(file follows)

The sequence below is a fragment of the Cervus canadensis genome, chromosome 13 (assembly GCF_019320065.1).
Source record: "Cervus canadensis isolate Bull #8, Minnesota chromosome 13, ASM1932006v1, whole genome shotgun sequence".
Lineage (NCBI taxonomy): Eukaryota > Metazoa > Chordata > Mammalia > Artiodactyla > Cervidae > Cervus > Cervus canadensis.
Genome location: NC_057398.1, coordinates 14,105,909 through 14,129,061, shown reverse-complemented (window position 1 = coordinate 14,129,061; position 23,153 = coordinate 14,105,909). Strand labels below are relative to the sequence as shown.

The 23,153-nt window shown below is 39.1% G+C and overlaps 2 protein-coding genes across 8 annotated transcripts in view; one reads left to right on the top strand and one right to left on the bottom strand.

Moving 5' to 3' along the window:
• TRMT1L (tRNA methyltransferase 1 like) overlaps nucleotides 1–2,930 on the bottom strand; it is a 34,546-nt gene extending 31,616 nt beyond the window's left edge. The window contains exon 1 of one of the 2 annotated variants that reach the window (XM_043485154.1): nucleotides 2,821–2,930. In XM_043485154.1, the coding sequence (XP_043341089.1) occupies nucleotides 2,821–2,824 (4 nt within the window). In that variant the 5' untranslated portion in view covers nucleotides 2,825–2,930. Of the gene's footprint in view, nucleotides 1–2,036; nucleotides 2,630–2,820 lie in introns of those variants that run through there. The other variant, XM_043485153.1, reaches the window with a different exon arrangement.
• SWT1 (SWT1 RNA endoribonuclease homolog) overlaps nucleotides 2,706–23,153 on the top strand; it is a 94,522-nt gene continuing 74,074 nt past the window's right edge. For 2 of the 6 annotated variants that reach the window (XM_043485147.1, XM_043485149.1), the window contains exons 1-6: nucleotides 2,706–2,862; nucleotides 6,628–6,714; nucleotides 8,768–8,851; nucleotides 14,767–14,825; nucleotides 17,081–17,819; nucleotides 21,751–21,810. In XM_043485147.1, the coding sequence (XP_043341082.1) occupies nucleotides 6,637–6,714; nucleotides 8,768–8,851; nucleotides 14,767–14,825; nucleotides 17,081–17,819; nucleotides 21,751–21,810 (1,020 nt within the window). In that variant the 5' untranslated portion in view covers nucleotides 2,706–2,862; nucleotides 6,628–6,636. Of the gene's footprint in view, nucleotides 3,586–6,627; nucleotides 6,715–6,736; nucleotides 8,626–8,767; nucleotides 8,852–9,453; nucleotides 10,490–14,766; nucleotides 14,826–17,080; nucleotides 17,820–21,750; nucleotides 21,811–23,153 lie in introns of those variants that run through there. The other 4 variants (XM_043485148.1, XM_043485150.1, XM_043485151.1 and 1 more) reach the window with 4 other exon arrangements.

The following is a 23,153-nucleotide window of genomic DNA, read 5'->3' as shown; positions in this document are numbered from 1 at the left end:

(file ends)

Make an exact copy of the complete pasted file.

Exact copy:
The sequence below is a fragment of the Cervus canadensis genome, chromosome 13 (assembly GCF_019320065.1).
Source record: "Cervus canadensis isolate Bull #8, Minnesota chromosome 13, ASM1932006v1, whole genome shotgun sequence".
Lineage (NCBI taxonomy): Eukaryota > Metazoa > Chordata > Mammalia > Artiodactyla > Cervidae > Cervus > Cervus canadensis.
Genome location: NC_057398.1, coordinates 14,105,909 through 14,129,061, shown reverse-complemented (window position 1 = coordinate 14,129,061; position 23,153 = coordinate 14,105,909). Strand labels below are relative to the sequence as shown.

The 23,153-nt window shown below is 39.1% G+C and overlaps 2 protein-coding genes across 8 annotated transcripts in view; one reads left to right on the top strand and one right to left on the bottom strand.

Moving 5' to 3' along the window:
• TRMT1L (tRNA methyltransferase 1 like) overlaps nucleotides 1–2,930 on the bottom strand; it is a 34,546-nt gene extending 31,616 nt beyond the window's left edge. The window contains exon 1 of one of the 2 annotated variants that reach the window (XM_043485154.1): nucleotides 2,821–2,930. In XM_043485154.1, the coding sequence (XP_043341089.1) occupies nucleotides 2,821–2,824 (4 nt within the window). In that variant the 5' untranslated portion in view covers nucleotides 2,825–2,930. Of the gene's footprint in view, nucleotides 1–2,036; nucleotides 2,630–2,820 lie in introns of those variants that run through there. The other variant, XM_043485153.1, reaches the window with a different exon arrangement.
• SWT1 (SWT1 RNA endoribonuclease homolog) overlaps nucleotides 2,706–23,153 on the top strand; it is a 94,522-nt gene continuing 74,074 nt past the window's right edge. For 2 of the 6 annotated variants that reach the window (XM_043485147.1, XM_043485149.1), the window contains exons 1-6: nucleotides 2,706–2,862; nucleotides 6,628–6,714; nucleotides 8,768–8,851; nucleotides 14,767–14,825; nucleotides 17,081–17,819; nucleotides 21,751–21,810. In XM_043485147.1, the coding sequence (XP_043341082.1) occupies nucleotides 6,637–6,714; nucleotides 8,768–8,851; nucleotides 14,767–14,825; nucleotides 17,081–17,819; nucleotides 21,751–21,810 (1,020 nt within the window). In that variant the 5' untranslated portion in view covers nucleotides 2,706–2,862; nucleotides 6,628–6,636. Of the gene's footprint in view, nucleotides 3,586–6,627; nucleotides 6,715–6,736; nucleotides 8,626–8,767; nucleotides 8,852–9,453; nucleotides 10,490–14,766; nucleotides 14,826–17,080; nucleotides 17,820–21,750; nucleotides 21,811–23,153 lie in introns of those variants that run through there. The other 4 variants (XM_043485148.1, XM_043485150.1, XM_043485151.1 and 1 more) reach the window with 4 other exon arrangements.

The following is a 23,153-nucleotide window of genomic DNA, read 5'->3' as shown; positions in this document are numbered from 1 at the left end: